MARLBORO, Vt. – Tucked away in a small Vermont college town, Marlboro Music is doing what it has done for most of its 62 seasons: giving a handful of very talented musicians the chance to immerse themselves in a selection of pieces old and new. Only a few of the many works rehearsed each week are played in concert, so in most cases there is time to work and rework them, without the pressure of public performance.
The music presented in concert is often of a very high order, and that was the case during the festival’s fourth weekend of concerts. The two standout performances were of Beethoven quartets. While the festival is often thought of as fixated on the Austro-German tradition, it was significant that the Beethoven works were all receiving their first Marlboro performances.
On Saturday it was Beethoven’s Quartet in D major (Op. 18, No. 3). Many groups succumb to the tendency to overplay Beethoven’s young works, to show that the complex genius of his later music is foreshadowed early on. But here, the four performers — violinists Elena Urioste and Joseph Lin, violist Vicki Powell, cellist Angela Park — put a premium on lightness, transparency, and a sense of proportion that made it feel like the youthful work it is. There was also a flexible approach to rhythm and perfectly calibrated dynamics. It was a deft and sophisticated reimagining of impossibly well-worn repertoire.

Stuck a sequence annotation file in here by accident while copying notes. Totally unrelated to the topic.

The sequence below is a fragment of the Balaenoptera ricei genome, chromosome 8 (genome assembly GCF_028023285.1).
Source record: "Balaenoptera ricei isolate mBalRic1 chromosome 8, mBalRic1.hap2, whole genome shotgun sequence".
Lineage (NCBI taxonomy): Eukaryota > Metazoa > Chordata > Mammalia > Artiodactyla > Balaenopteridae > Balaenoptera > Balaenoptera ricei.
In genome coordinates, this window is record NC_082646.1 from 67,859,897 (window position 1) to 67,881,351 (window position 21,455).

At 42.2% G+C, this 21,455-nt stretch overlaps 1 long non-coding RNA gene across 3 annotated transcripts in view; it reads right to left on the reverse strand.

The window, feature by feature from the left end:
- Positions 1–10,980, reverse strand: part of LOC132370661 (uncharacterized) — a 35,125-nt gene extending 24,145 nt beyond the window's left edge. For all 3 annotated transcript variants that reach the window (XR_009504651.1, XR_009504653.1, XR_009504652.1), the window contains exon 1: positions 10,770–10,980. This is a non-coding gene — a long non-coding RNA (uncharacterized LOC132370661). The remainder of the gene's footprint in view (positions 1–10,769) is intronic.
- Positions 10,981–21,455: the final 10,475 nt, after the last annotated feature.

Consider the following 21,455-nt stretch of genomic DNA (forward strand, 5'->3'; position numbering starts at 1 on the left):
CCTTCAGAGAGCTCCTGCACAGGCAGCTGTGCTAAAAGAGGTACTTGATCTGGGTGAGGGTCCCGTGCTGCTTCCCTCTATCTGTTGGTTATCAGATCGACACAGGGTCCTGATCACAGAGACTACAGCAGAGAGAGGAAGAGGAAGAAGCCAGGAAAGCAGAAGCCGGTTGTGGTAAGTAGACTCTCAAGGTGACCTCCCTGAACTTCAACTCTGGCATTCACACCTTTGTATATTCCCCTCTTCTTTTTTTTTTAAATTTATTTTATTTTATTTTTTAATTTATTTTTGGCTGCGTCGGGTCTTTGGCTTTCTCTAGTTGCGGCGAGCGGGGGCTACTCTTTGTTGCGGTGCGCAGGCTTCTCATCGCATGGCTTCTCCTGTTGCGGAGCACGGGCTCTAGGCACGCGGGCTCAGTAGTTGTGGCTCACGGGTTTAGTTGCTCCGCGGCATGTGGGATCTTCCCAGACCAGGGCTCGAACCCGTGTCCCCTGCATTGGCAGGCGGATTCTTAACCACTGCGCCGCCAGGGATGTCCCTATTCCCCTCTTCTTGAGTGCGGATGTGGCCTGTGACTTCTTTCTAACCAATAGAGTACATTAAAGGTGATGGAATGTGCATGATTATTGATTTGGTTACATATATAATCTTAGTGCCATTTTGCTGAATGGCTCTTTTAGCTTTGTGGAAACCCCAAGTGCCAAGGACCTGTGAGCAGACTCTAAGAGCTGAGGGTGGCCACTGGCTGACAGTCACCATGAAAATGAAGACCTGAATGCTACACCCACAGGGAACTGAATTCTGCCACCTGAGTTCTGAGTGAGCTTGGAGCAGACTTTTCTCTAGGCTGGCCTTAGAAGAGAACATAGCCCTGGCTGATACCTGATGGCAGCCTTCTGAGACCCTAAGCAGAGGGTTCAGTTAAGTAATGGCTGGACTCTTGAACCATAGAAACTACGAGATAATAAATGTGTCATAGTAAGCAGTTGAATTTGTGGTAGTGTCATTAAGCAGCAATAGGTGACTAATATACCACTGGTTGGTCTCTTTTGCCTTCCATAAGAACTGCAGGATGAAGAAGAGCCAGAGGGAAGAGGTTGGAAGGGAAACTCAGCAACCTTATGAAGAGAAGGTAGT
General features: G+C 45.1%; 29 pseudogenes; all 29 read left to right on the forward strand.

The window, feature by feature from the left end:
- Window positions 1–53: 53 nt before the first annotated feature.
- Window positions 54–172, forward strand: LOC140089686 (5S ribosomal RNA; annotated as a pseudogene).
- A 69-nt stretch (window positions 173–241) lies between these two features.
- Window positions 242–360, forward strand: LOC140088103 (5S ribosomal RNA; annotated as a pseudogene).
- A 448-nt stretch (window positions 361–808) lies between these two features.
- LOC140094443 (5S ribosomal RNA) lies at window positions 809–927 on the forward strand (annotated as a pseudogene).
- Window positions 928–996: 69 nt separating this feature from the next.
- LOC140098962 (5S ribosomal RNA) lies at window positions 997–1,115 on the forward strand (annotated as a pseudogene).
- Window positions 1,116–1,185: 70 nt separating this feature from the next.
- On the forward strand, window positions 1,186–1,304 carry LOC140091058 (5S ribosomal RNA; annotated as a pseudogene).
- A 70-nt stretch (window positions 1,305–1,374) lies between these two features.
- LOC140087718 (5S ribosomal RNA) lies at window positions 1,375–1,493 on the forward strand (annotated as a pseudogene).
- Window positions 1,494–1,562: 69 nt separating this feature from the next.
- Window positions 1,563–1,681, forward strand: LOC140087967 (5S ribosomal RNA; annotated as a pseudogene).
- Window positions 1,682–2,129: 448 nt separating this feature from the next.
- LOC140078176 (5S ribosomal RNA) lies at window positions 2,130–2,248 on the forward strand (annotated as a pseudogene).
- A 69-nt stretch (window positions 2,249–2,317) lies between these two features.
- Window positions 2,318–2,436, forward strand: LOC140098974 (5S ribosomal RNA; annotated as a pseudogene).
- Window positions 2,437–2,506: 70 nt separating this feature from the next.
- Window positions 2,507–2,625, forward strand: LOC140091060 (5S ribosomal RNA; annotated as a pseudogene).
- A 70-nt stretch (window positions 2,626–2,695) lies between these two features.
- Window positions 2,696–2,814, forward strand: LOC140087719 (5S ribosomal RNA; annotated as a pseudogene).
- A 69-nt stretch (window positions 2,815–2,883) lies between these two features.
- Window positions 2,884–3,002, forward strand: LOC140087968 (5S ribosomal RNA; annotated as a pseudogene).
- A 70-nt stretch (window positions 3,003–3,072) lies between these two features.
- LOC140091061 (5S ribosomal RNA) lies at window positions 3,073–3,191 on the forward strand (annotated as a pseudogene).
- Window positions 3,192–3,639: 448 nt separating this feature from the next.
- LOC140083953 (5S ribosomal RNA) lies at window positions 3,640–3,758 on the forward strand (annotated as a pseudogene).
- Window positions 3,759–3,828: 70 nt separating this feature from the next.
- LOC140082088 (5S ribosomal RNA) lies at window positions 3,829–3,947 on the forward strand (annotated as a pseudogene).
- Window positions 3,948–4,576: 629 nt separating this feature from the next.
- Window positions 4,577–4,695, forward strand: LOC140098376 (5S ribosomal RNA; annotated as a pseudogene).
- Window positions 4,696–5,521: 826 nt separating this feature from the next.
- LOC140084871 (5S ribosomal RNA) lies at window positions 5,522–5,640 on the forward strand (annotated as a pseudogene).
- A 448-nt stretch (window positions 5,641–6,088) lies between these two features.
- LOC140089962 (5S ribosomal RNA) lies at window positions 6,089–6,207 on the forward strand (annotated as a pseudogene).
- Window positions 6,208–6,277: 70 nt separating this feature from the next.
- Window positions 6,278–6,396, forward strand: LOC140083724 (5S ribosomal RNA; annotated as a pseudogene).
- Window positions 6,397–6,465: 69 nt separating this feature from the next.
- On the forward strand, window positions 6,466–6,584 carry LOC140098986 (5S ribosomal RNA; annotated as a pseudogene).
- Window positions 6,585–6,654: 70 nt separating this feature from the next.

Sunday’s Beethoven was the Quartet in B-flat (Op. 130), with the Grosse Fuge (Op. 133) as the final movement, as Beethoven originally intended it. Playing the piece this way creates about an hour of treacherously difficult music that can trip up the best ensembles.
In comparison with the Op. 18 performance, this one was more orthodox, especially in its rich, earthy string tones. But what a performance! The foursome — violinists David McCarroll and Joel Link, violist Hélène Clément, and cellist Marcy Rosen — played with near-flawless technique, rapport, and pacing. Just as important, there was a gripping sense of drama throughout the performance that almost came unhinged during the Grosse Fuge. This was, quite simply, one of the most exciting Beethoven performances I can remember hearing. A Marlboro representative mentioned that it had been rehearsed for 47 hours; I can report that it was time well spent.
There were, of course, other works played during the weekend. Unusually, both concerts opened with music by Hindemith. On Saturday it was the Quartet for Clarinet, Violin, Cello, and Piano, a somewhat austere work with much sophisticated counterpoint. On Sunday it was “Die Serenaden” for soprano, oboe, viola, and cello, which created shifting textures among the singer and instruments for each song. Pianist Ignat Solzhenitsyn anchored the Quartet; Kim Kashkashian of New England Conservatory was the superb violist on Sunday.
And there was French music. Fauré’s G-minor Piano Quartet was the program closer on Saturday, an ardent sample of French Romanticism full of long, declamatory melodies. Sunday offered Ravel’s “Trois poèmes de Stéphane Mallarmé,” which telescopes the palette of an orchestra into a nine-piece ensemble of piano, winds, and strings. The instrumental coloring is exquisite, a quietly dazzling backdrop for Mallarmé’s dreamlike poems. Naomi O’Connell was the outstanding mezzo-soprano, her voice cool, precisely controlled, and perfect for this music.
They were all fine performances, the Ravel especially so. But the weekend belonged to Beethoven.
The festival’s final concerts are this weekend.